The concentration of nuclear installations and the accumulation of radioactive waste and nuclear fuel in Northwest Russia represent a potential risk of radioactive pollution in the region, including the Barents Sea area. Significant national and international actions have been undertaken to reduce the risks of radioactive contamination in this region, but still much remains to be done. Presently, priority areas are the removal of radioactive sources from radioisotope thermoelectric generators (RTGs), safe decommissioning and dismantling of nuclear submarines and rehabilitation of facilities used as temporary storage for radioactive material.
The removal and safe disposal of RTG and their replacements with solar panel technology in Northwest Russia is a priority area under the Norwegian action plan. RTGs have been used for powering various devices, such as lighthouses, in remote areas of the Arctic. The remaining 11 devices, located in the Archangelsk and Nenets regions were removed in 2009 (Action plan, 2009; AMAP, 2009;NRPA,2009).
The work on safe decommissioning of nuclear submarines is in progress. As of 2008 164 of the 198 obsolete nuclear submarines of the Russian Northern fleet had been defueled and dismantled. Of the remaining 34, 9 nuclear submarines in northwest are waiting to be decommissioned (Action plan, 2009; AMAP, 2009).
A major potential risk of radioactive pollution for the local and regional environment represent facilities used as temporary storage sites for radioactive wastes, spent fuel and reactors from decommissioned submarines such as temporary storage at Andreev Bay and Gremikha (on the Kola Peninsula), and Lepse storage vessel (in the Kola Bay). Transport of spent fuel and radioactive wastes form these facilities to safer storage sites represents another risk (see details in chapter Current and expected state of the ecosystem - Human activities/impact). The present plan suggests that transport of spent nuclear fuel and radioactive waste from Andreev Bay can start in 2013-2014. From Gremikha the removal of fuel to the Russian reprocessing plant in Mayak was scheduled to start at the end of 2008 (NRPA, 2007d; Action plan, 2009; AMAP, 2009). Further activities will also include defueling and decommissioning of the Lepse Floating Maintenance Base, which has been used for storing spent nuclear fuel and radioactive waste and which is in a very poor condition (AMAP, 2009). It is also expected to relocate the Lepse from the Atomflot site to the Nerpa Shipyard.
There are several other issues that present a potential risk of radioactive contamination in the region that could affect the Barents Sea area as well.
The safety of the ageing Kola NPP continues to be an important part of Norwegian-Russian collaboration which is anchored in a separate sub-strategy under the Norwegian Nuclear Action Plan revised in 2008 (see chapter Current and expected state of the ecosystem - Human activities/impact).
Russian plans for building Floating Nuclear Power Plants (FNPP) for use in the Arctic region, and their possible export, raise new concern on nuclear safety in the region (AMAP, 2009; NRPA, 2008c). The presence of new nuclear power generation facilities in the Arctic and related technologies may affect the risk of accidents and incidents involving a release of radioactive substances to the marine environment, as well as increase the risk posed to human health and the socio-economic situation in the region (NRPA, 2007a, 2008c; AMAP, 2009). Apart from risks associated with FNPPs themselves, there is further potential for pollution arising from supporting shore based facilities designed for the purpose of refuelling, waste handling, decommissioning and other activities (NRPA, 2008c). Besides, should FNPPs be built, it will increase not only the number of reactors in the Arctic, but also the nuclear traffic to and from the Arctic where the Barents Sea area might also be involved. Such traffic would consist of vessels loaded with fresh fuel and more significantly, spent nuclear fuel and nuclear waste on the return journey.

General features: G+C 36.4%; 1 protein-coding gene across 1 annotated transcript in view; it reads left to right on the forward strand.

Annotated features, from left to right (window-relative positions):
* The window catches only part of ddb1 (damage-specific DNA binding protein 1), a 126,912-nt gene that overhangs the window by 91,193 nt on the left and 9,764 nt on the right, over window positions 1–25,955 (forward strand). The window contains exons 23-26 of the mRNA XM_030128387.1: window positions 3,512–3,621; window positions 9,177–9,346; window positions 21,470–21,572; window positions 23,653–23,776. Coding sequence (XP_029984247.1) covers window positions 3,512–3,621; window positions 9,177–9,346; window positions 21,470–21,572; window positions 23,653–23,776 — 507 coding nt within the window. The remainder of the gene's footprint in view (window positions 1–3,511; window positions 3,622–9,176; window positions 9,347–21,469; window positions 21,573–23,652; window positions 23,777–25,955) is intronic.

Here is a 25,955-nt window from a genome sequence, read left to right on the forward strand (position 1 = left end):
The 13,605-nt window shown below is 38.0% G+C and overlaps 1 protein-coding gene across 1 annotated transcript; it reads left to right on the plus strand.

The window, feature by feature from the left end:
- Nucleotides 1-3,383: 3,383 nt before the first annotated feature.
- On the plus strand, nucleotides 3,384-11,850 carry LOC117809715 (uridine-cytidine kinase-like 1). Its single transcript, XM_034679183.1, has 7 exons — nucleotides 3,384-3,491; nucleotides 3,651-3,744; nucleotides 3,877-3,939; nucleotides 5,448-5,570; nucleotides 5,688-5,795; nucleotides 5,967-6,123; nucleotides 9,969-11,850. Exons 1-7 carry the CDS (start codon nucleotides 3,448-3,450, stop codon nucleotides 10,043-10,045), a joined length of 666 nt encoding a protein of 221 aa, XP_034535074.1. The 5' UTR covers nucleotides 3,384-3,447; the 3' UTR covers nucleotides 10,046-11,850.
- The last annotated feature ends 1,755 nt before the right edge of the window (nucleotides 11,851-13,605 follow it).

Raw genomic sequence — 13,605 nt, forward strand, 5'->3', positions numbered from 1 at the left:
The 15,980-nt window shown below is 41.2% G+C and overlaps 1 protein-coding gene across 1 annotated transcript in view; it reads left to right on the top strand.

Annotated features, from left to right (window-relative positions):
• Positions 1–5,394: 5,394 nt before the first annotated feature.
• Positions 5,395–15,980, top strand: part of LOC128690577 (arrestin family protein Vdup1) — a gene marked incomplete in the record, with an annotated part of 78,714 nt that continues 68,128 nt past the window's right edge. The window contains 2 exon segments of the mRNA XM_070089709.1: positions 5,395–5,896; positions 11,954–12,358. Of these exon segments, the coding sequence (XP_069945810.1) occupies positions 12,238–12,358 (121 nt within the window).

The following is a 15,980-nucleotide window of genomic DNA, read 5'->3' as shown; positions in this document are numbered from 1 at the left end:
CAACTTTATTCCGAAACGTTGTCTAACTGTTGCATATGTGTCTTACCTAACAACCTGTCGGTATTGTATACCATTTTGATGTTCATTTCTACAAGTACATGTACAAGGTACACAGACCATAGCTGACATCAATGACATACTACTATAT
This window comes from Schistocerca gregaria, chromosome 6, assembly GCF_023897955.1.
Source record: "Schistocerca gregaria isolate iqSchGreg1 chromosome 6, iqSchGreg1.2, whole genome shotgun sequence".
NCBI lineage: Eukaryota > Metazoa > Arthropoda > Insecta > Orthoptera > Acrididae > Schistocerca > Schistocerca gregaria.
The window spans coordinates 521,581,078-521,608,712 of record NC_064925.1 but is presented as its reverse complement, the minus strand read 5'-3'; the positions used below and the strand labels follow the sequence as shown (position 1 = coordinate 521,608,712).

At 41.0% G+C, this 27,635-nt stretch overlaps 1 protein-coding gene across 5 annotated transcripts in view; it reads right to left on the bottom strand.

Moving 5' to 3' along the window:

In addition, the opening up of the Northeast Passage for increased ship traffic may also lead to the transport of nuclear materials from European reprocessing facilities through the Barents Region. Concern has also been raised about the possibility of a new transport route for spent nuclear fuel to the Russian north and along the Norwegian coastline as climate change reduces ice cover in the Arctic. In Norway, large economical and cultural interests are connected to production and export of marine food products, and past experiences have shown that only rumours of radioactive contamination in seafood can lead to economical consequences for producers.
Another potential risk is posed by the presence and operation of nuclear powered military and civilian vessels, such as nuclear icebreakers, in the region. Presently, Russia has 7 nuclear icebreakers in operation which have Murmansk as a port of registry and are in use in the Arctic region.
Recent assessments suggest that the oil and gas industry is likely to expand in the Arctic which will bring new concern on the risk of possible radioactive pollution of the marine environment. However, any potential radiological impact arising from the expansion of the oil and gas industry in the Arctic may be mitigated due to national and international policies regarding the ultimate fate of operational discharges and wastes that are likely to represent a source of TENORM to the marine environment.